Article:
Autumn has really kicked in here in The Netherlands and that’s always the moment I get all these new art ideas to experiment with! In the short video below I tell you about them and I show you all my new sketches:

New art ideas to experiment with!


I am currently working on my extra small colour studies in oil pastel. I started them because I really liked experimenting with this new medium. And because I wanted to try out different colour schemes in a low profile way. By cutting up old oil paintings on paper I created A5 sized ‘primed’ oil pastel paper to work on. My approach is to make four different colour studies of one composition. The compositions I’ve made are inspired by my trip to Morocco in 2016 and the film The Best Exotic Marigold hotel.

Another idea behind these extra small colour studies was that I could find out what colours I use all the time and what colours I use rarely. The reason I wanted to find out was because I knew I want to switch to more expensive oil pastels in the future. And by finding out what colours suit me I can buy them more mindfully.

But while I was working on these small studies new art ideas crept into my mind. I wanted to work on larger works again! Let me tell you: that’s the best feeling ever!

new art ideas extra small colour studies by the fran visual artist
Small colour studies
new art ideas extra small colour studies by the fran visual artist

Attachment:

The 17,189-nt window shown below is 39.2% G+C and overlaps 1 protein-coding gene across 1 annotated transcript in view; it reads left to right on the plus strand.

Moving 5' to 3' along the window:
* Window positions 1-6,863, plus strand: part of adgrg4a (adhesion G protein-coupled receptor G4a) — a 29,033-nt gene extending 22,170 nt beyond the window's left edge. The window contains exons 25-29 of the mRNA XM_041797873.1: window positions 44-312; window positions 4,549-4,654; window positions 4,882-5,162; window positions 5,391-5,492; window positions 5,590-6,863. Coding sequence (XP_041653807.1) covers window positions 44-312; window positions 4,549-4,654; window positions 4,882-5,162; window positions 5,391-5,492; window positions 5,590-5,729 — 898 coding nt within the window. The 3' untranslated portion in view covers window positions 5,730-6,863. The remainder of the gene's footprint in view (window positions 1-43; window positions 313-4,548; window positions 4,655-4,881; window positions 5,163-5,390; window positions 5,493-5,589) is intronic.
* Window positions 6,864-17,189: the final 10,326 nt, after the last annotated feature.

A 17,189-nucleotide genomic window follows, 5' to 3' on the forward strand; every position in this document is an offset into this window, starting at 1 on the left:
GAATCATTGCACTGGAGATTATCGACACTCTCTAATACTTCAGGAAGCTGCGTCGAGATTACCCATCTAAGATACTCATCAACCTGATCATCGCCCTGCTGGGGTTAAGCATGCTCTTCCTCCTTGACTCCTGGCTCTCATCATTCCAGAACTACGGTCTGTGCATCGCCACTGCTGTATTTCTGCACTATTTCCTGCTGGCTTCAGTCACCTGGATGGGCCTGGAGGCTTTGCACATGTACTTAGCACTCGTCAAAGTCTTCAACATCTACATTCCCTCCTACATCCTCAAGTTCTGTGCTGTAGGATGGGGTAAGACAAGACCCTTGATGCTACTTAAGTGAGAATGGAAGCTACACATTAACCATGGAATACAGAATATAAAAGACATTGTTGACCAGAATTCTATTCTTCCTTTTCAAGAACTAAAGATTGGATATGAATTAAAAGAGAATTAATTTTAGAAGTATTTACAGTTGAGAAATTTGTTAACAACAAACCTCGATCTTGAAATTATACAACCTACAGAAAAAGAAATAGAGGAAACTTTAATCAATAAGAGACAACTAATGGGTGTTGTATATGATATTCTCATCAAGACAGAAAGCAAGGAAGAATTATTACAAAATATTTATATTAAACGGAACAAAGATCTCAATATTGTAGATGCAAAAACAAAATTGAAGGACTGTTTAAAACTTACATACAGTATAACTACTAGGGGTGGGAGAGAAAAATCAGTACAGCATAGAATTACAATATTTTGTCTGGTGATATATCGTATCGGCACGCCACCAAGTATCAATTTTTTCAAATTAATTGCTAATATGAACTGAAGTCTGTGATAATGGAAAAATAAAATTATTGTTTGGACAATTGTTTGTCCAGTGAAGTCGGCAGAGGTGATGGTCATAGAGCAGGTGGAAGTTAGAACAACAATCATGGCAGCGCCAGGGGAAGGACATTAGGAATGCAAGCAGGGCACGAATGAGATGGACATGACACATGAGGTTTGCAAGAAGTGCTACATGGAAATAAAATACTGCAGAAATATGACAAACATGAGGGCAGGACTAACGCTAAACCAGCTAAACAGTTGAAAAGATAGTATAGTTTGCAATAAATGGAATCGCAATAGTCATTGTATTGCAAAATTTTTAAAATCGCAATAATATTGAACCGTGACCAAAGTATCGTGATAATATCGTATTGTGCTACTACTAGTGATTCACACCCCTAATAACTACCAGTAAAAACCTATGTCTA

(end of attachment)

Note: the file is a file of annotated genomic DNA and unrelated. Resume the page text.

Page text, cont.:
Oil pastels on primed paper, A5
new art ideas extra small colour studies by the fran visual artist
One composition in different colour schemes


The first new art idea came to me while watching Shetland, the BBC television series about D.I. Jimmy Perez on Shetland. I was totally enthralled by it (‘by him’ should be a statement a little closer to the truth, but hey, I am running an art business here, not an online dating website…). The seascapes, rock formations, island views from the sea. All those views were just breathtakingly beautiful.

And even though I am not a very big fan of great landscape or seascape paintings (…. work being the exception) I wanted nothing more than to paint them. So I started sketching while watching and I came up with a couple of ideas.

You can see the sketches in the video!


This idea actually isn’t as new as the other ones. I have been dreaming of painting ‘cosy corners’ since the worldwide pandemic. Maybe because we were forced to stay home, maybe because I wanted to show my love for those places in my own home. Sitting next to a window, underneath a large plant, watching the weather and the trees outside is my kind of happiness.

But back in March I didn’t think it original enough. I am always influenced by Henri Matisse, but this idea felt like straight from his mind or something. But it’s September now and the idea is still creeping back into my head every week. So I decided to surrender. Cosy corners, here I come!

Some base layers in oil
A3 sized backgrounds
Oil paint thinned with white spirit


Another idea, closely linked to those cosy corners is my wish to paint a series of kitchen corners with food. I have always had a fetish for food (I once had a food blog for about 3 years). I really love good food photography. So when I started scrolling through the old pictures I took for my food blog I was like: this is a goldmine!